We should not be exposed to unsafe and carcinogenic chemicals in our food. Our team is here to stop the use of dangerous pesticides that threaten our health and the health of our planet. If we work together, we can stop the next generation of dangerous GMO crops!

2. The CFS legal team is on the frontlines of stopping GE salmon from making its way to store shelves. We have an active lawsuit right now against the largest GE salmon company—but it doesn\'t stop there!

Salmon was first, but at least 35 other genetically modified animal species are currently being developed!

If we don\'t win, it\'s just the start of a domino effect that could be the end of our natural, wild fisheries. That\'s why we\'re challenging every aspect of the FDA\'s approval, including their failure to evaluate the environmental impacts of GMO fish.

3. CFS is saving the bees! Our legal team scored a groundbreaking legal victory when a federal court concluded that the EPA approval of dozens neonicotinoid pesticides was illegal. As a result of our lawsuit, a dozen of these bee-killing pesticides will be taken off the market this year! EPA has also agreed to assess neonic impacts on other endangered pollinators and species by specific deadlines. Both of these announcements are the first time in U.S. history such steps have been required for addressing the impacts of neonic pesticides on pollinators. To complement this legal work, CFS created the Wild Bee ID website and phone app to help you identify bees in your own backyard and cultivate your own bee-friendly garden.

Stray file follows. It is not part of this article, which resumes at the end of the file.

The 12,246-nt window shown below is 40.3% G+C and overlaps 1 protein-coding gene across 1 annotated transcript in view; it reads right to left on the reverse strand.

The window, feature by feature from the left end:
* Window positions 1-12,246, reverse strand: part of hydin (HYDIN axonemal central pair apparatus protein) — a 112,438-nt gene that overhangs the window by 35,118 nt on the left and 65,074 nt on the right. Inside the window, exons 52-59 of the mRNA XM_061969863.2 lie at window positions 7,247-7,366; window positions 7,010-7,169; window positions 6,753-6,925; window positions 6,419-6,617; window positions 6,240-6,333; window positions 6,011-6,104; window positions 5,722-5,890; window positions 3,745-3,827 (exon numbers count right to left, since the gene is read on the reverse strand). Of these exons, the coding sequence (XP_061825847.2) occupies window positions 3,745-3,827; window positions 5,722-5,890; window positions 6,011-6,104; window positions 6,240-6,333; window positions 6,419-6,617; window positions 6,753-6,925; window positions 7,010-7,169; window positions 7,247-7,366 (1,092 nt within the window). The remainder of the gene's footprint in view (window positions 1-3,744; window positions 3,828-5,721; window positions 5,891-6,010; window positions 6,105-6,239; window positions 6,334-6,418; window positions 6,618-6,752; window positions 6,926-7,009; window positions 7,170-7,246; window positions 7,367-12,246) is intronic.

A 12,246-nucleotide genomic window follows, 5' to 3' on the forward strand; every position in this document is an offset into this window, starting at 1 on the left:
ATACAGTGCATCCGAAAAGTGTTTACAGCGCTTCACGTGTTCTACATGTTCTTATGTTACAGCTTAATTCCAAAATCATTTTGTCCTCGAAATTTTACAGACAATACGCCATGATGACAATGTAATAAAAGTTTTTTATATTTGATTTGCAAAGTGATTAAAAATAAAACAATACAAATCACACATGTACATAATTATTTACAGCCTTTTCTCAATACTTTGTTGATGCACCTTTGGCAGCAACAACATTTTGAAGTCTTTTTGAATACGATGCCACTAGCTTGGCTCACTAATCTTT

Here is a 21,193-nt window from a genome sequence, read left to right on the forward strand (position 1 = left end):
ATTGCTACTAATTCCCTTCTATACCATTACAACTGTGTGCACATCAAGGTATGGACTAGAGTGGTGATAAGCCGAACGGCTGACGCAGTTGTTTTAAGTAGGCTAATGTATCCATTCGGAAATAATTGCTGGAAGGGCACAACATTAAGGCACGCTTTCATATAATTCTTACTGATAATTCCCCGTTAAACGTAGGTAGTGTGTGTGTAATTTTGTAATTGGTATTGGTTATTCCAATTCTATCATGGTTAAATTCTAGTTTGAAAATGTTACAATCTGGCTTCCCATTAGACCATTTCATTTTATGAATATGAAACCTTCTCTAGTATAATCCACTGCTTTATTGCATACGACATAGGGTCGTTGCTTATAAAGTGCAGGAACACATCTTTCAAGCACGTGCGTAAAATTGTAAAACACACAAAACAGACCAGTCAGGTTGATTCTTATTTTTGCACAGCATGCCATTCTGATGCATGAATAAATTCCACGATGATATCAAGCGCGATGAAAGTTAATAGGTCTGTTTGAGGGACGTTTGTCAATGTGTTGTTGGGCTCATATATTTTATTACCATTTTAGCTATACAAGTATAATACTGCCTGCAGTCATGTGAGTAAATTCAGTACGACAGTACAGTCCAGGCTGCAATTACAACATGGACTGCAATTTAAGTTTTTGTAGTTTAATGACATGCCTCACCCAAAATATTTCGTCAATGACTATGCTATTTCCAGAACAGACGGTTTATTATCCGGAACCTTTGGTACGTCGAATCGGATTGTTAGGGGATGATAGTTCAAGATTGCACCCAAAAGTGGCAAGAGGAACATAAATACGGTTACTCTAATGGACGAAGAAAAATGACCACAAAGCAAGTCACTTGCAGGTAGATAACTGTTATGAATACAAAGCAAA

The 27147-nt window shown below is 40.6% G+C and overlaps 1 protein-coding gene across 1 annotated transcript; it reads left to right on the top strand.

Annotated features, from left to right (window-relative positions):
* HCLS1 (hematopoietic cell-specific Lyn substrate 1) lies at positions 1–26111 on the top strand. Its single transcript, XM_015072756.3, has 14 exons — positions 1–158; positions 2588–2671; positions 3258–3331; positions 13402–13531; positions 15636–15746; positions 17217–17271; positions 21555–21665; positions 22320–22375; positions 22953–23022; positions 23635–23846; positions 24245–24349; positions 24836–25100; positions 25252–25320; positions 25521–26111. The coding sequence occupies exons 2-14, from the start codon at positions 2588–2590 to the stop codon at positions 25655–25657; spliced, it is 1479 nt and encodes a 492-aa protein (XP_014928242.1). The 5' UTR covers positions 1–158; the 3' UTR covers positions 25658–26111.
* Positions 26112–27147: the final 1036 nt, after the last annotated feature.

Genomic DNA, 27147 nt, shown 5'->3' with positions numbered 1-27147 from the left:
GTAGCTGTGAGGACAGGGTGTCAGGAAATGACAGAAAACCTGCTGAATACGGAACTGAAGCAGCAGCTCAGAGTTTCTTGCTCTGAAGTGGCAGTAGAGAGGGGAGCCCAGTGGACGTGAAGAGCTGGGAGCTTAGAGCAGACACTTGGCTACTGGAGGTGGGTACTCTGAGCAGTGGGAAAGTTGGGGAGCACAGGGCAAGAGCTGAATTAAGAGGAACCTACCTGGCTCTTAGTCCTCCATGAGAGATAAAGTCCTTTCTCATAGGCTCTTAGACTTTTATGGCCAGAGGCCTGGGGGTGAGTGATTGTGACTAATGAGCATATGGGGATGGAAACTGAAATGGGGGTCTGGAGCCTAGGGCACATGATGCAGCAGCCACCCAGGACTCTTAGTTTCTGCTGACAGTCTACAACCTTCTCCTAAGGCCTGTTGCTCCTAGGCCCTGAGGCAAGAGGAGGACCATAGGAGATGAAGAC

4. CFS is protecting our food! Our legal team just won a huge lawsuit that will force the FDA to identify and better protect us from the most high-risk foods! No more waiting in the dark for weeks or months when there\'s a foodborne illness outbreak, not knowing what\'s safe to feed your family. Now it\'ll be much easier to find the source of outbreaks and act fast to stop them!